What is a root canal?
If a tooth develops deep decay, has a deep or leaking filling, or suffers a crack or trauma, the tissue living inside the tooth (the pulp) becomes inflamed or infected, and may sometimes abscess.
One can then experience spontaneous and long-lasting pain, pain on chewing, along with hot and cold sensitivity. If the tooth is also infected and abscessed, there may be swelling of the gum tissue around the tooth; pus may come out from the gum tissue as well. Abscessed teeth that are not treated can cause severe infections in the face and jaws, and in rare cases can spread throughout the body. Occasionally one can have no symptoms for a long time and signs of nerve changes could be found on routine x rays.
Should any of the mentioned changes happen to the nerve, then a root canal may be recommended to eliminate pain/discomfort, help resolve infection and save the tooth to restore structure and function. The root canal treatment is done under local anaethesia to ensure your comfort throughout the procedure. A root canal is the process of cleaning inflamed and infected tissue from within the tooth. A small opening is made in the biting surface of the tooth to gain access to the inflamed/infected pulp tissue. The infected tissue is removed with fine instruments to clean and shape the inside of canals of the tooth. Once all the infected tissue is removed from inside the tooth, the canals are disinfected, filled and sealed with an inert biocompatible material.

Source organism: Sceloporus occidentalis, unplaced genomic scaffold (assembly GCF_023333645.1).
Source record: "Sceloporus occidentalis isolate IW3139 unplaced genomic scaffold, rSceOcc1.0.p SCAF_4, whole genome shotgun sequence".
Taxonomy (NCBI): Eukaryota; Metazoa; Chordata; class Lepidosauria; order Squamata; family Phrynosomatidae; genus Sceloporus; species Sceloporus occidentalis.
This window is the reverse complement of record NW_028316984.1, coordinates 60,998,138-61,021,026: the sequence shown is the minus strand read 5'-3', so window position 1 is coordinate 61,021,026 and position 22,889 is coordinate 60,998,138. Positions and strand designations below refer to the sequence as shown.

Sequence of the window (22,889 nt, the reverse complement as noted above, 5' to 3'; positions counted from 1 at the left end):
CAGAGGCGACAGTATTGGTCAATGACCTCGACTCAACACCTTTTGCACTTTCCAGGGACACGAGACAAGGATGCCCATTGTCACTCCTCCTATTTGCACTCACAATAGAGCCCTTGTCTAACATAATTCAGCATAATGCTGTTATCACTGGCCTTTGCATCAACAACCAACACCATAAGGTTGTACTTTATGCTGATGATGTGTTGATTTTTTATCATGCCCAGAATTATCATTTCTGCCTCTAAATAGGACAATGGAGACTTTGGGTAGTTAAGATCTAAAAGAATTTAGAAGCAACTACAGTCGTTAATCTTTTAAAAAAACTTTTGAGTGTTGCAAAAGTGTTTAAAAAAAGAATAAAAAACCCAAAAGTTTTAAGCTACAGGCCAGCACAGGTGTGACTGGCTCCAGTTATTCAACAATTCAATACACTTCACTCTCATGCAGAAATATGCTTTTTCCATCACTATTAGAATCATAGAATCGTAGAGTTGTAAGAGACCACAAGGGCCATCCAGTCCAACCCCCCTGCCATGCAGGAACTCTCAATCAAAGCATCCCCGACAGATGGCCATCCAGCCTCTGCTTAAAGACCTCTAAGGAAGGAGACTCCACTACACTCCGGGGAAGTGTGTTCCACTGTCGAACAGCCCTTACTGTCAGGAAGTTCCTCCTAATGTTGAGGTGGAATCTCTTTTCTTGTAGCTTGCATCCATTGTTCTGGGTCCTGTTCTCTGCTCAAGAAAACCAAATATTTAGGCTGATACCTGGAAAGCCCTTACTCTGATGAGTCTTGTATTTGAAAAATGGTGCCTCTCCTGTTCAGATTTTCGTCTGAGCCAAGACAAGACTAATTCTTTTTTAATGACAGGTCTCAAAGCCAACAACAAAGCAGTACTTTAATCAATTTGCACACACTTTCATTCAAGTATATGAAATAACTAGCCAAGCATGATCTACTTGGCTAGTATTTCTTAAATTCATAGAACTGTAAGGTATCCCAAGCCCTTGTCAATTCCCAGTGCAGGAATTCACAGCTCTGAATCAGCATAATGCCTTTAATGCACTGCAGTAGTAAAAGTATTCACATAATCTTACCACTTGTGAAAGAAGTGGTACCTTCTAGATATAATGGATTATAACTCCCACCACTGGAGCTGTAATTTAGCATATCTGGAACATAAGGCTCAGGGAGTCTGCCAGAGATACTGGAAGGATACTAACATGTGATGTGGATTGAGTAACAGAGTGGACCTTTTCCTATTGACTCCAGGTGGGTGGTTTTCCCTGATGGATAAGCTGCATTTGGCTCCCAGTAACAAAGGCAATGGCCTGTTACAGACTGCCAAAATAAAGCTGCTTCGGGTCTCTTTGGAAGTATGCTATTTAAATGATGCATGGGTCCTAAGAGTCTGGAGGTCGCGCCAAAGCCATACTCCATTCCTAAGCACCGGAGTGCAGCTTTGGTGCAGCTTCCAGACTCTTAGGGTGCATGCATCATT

Treatments may be completed in one appointment, or may span several appointments depending on severity of inflammation/infection. Following treatment, the symptoms will usually resolve, as the source of the problem (the dying or infected pulp tissue) has been removed. The abscess on the tooth will typically resolve, and the symptoms the tooth had been experiencing should begin to improve. After root canal treatment is completed, we recommend that a crown be placed to restore esthetics and function, and to prevent the weakened tooth from fracture.